Although media hype about the NC possibly replacing the PC (similar to current hype about thin-client computing possibly replacing the more common LAN networking paradigm) occurred initially, such a scenario isn't realistic—NCs are too limited functionally to seriously rival the more flexible PC. NCs were potentially in a position to replace PCs people were using for specialized functions that Java applets could handle. Thus far, NCs haven't replaced PCs, but replacing PCs is the NC's goal.
NCs aren't exactly dead, but neither have they taken off according to expectation, probably because the Java language is still a niche technology. As thin-client networking continues to develop as a viable alternative to the fat-client paradigm, Windows terminals, or some version of Windows terminals, are the most common choice for network clients.
Narrowly defined, a Windows terminal is a network-dependent thin-client device that supports the local output of applications that run on a terminal server that's running a multiuser version of Windows NT (e.g., Citrix WinFrame, Windows NT Server 4.0, Terminal Server Edition). A Windows terminal device includes a CPU, some amount of memory, network and video support, and both a keyboard and a mouse or their equivalents. A Windows terminal device boots from a mini OS in locally stored ROM—nothing more is necessary to run applications from a terminal server. Because applications don't run locally, a Windows terminal doesn't need as much memory or CPU power as an NC possesses. However, both NCs and Windows terminals put older PCs to shame. A typical Windows terminal might have a 100MHz CPU and 32MB of memory; as recently as 4 years ago, when Windows 95 hit the market, a reasonably well equipped PC had 8MB of RAM. Thin does not imply anorexic.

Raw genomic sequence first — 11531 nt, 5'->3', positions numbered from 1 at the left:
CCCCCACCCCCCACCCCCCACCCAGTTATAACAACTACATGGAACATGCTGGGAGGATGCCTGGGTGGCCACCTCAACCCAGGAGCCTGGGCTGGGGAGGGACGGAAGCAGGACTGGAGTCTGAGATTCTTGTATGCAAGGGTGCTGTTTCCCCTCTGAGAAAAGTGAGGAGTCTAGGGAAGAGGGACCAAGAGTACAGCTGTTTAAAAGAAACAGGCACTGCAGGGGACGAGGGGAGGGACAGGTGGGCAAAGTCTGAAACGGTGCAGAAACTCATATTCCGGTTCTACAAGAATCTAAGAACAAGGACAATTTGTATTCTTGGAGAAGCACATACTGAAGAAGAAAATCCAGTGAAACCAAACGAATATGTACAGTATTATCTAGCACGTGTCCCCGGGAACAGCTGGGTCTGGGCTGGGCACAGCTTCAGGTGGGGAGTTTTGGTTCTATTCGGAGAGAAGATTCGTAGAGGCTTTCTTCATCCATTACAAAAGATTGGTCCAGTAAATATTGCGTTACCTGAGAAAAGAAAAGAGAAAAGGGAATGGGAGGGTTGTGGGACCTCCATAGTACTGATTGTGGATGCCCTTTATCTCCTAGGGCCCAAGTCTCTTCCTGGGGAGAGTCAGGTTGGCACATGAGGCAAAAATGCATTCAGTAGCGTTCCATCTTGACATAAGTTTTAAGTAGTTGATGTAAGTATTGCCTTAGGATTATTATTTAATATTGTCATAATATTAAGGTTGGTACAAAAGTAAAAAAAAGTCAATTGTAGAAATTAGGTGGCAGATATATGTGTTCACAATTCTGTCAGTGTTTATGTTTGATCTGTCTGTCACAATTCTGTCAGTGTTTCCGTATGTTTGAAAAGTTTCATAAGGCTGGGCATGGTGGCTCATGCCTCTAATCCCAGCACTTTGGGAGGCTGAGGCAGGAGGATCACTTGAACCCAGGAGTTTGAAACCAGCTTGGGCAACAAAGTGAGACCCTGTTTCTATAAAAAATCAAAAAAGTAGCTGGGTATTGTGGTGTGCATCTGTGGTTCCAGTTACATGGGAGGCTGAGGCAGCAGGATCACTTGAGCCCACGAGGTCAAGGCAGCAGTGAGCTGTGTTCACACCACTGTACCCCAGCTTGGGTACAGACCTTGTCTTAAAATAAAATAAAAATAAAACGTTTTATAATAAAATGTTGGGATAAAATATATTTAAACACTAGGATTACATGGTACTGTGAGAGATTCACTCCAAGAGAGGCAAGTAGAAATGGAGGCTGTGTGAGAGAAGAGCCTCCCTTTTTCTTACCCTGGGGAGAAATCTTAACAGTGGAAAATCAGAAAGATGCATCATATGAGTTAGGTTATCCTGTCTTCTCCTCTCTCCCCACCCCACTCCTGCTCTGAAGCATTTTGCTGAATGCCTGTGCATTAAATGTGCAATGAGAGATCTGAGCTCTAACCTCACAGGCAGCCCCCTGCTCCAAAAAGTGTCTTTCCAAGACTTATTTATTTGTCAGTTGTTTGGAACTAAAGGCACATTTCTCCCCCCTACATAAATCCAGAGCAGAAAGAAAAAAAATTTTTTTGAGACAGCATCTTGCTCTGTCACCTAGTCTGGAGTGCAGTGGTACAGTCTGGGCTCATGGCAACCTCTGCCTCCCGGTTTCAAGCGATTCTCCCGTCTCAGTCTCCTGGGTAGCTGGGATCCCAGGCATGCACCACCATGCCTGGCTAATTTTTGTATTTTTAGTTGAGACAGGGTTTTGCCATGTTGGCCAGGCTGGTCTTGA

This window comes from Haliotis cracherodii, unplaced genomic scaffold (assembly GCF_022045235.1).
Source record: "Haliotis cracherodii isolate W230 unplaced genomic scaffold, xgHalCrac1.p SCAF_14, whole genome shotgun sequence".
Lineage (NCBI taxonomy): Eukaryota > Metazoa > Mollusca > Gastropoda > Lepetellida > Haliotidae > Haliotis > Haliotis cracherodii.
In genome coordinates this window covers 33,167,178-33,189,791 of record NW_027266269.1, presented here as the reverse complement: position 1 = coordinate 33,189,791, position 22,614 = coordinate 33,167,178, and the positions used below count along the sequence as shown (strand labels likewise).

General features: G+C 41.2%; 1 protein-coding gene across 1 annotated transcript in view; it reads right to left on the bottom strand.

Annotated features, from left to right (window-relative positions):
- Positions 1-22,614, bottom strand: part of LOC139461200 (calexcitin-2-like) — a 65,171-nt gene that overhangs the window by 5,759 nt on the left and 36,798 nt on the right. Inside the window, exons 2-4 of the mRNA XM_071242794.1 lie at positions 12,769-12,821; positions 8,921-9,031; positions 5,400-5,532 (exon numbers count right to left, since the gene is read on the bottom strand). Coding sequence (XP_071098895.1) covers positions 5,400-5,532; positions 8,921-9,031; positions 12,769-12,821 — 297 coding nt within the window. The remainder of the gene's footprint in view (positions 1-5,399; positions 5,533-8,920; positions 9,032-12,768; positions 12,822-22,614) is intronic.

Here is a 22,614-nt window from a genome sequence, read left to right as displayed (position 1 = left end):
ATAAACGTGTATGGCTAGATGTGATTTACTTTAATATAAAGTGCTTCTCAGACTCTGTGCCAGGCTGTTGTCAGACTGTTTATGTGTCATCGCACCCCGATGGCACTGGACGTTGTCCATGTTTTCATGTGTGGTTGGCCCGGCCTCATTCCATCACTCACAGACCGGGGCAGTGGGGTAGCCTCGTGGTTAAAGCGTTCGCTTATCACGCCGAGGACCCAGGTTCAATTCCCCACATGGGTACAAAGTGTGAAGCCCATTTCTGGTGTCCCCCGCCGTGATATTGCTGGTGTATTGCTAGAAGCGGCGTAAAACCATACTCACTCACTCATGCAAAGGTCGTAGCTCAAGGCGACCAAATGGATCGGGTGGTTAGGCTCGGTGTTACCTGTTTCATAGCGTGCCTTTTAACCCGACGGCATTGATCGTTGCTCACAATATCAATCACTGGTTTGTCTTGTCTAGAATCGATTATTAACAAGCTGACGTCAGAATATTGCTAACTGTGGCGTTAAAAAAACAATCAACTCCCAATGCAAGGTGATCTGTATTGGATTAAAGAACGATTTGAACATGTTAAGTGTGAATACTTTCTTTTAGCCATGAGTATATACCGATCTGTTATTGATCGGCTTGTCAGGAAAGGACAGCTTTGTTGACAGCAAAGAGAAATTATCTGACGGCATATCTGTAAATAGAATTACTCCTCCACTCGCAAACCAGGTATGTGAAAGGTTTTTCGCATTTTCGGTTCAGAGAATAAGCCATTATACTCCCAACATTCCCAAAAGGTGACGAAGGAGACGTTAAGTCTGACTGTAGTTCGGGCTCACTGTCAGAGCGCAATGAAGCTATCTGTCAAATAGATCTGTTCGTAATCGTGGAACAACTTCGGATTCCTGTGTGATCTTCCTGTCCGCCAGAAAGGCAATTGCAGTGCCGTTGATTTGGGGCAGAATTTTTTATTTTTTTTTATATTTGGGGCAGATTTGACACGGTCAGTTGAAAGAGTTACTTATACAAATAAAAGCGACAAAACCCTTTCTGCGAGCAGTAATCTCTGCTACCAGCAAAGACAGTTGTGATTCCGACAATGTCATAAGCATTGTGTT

However, the narrow definition of a Windows terminal doesn't necessarily reflect reality. Many Windows terminals aren't limited to locally displaying applications that run remotely. Some devices that vendors sell as Windows terminals support local execution of Java applications, others have built-in applications (such as a Web browser) that run locally, and still others have PC-card hard disks. Nor are Windows terminals protocol-dependent to the degree that NCs are. Although the RDP display protocol that Terminal Server natively supports is TCP/IP-dependent, Windows terminals are not TCP/IP-dependent. The ICA display protocol supports both TCP/IP networks and IPX/SPX. The display protocol that a thin-client device uses to upload user input to the server and download graphical output to the client can limit the device, but such limitations aren't inherent in the device.
What is consistent about Windows terminals is their Windowscentric design. The local OS that a Windows terminal runs on might not be Windows-based (currently, most Windows terminals use a proprietary OS—not Windows CE, although Windows CE devices such as NCD's ThinSTAR are now on the market), but the operating environment is always NT.